Action for Public Housing (APH)’s forum on July 18 attracted more than 100 people in person and on-line to discuss alternatives to the demolition of public housing.
Dr Hannes Frykholm from the School of Architecture, Design and Planning at the University of Sydney gave international examples of how public housing had been renovated. He referred to a housing complex in Bordeaux, France, which had been updated under the principle of “transformation, instead of demolition”.
Ian Stephenson, from Hands Off Glebe and the Glebe Society, told how, in 1974, the Gough Whitlam Labor government had acquired the Glebe Estate and refurbished it as quality public housing.
Emily Vallentine, also from Hands of Glebe, said Australia had a “strong and popular public housing history”. She criticised New South Wales Labor for wanting “to continue the atrocious housing policies of the Coalition government”. “We will lose our community if this happens.”
She noted how the campaign had saved one of the estates at Franklyn Street, Glebe, which had been slated for demolition, and said residents will continue to fight to defend the Wentworth Park Road complex in Glebe.
Hector Abrahams, the architect for the Wentworth Park Road Estate, outlined an alternative plan to the proposal to demolish and re-build the block. His plan uses land at the rear of the property to construct additional units, with all necessary facilities, for cheaper price than the government’s demolition proposal.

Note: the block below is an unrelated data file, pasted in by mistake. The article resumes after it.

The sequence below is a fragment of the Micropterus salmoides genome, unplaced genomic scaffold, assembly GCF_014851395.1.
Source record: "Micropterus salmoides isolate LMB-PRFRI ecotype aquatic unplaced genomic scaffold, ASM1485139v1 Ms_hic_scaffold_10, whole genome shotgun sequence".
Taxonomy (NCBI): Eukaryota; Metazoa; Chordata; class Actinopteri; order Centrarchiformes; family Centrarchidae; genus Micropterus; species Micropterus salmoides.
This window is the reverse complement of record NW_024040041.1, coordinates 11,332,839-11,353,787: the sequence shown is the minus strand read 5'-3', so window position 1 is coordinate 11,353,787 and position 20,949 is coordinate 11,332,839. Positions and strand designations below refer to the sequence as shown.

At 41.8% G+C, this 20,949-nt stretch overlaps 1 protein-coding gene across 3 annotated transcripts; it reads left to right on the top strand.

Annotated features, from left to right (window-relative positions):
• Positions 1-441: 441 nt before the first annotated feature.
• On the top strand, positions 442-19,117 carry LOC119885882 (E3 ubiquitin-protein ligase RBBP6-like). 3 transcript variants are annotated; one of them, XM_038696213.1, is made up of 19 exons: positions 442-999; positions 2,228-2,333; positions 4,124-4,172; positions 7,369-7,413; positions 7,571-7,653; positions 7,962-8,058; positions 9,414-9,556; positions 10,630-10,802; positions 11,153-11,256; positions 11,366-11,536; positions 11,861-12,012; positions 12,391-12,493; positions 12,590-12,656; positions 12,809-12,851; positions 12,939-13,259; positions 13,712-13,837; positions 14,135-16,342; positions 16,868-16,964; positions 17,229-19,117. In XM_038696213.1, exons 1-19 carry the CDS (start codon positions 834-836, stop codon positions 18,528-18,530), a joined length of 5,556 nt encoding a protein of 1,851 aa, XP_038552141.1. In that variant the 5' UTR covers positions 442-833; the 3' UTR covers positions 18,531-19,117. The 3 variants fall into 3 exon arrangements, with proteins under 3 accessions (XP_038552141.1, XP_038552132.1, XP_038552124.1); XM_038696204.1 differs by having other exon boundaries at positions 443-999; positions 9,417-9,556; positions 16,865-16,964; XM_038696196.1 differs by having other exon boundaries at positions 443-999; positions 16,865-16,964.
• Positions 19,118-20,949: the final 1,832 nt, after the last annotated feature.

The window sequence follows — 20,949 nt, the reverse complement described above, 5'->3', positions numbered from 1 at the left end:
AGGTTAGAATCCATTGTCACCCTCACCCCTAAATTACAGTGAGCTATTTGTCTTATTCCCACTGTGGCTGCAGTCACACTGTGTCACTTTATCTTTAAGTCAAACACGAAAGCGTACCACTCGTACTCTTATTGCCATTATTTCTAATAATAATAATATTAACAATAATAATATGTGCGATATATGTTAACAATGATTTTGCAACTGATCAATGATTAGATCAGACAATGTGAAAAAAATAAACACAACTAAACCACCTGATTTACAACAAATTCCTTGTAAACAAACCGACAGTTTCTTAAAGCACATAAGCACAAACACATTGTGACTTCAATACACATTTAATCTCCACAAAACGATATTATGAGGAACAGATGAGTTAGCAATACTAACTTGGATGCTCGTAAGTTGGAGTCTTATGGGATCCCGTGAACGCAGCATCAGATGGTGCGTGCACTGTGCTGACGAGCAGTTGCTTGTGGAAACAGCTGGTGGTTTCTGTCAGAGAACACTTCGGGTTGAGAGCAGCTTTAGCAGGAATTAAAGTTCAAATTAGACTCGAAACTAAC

Simon Robinson and Steve Mintern from Office Architects in Naarm/Melbourne spoke about their Retain/Repair/Reinvest model, on which their proposals to rebuild public housing estates at Ascot Vale and Barak Beacon in Port Melbourne are based.
Their plan, which would mean carrying out work in stages, along the principle of “refurbishment, not demolition or relocation”, would save tens of millions of dollars, they said. However, the Victorian government is proceeding to demolish the estates, replacing public housing with non-government owned “social and affordable housing”.
Following a lively discussion, everyone agreed to step up the campaign to stop public housing from being demolished and to support proposals to renovate rather than destroy.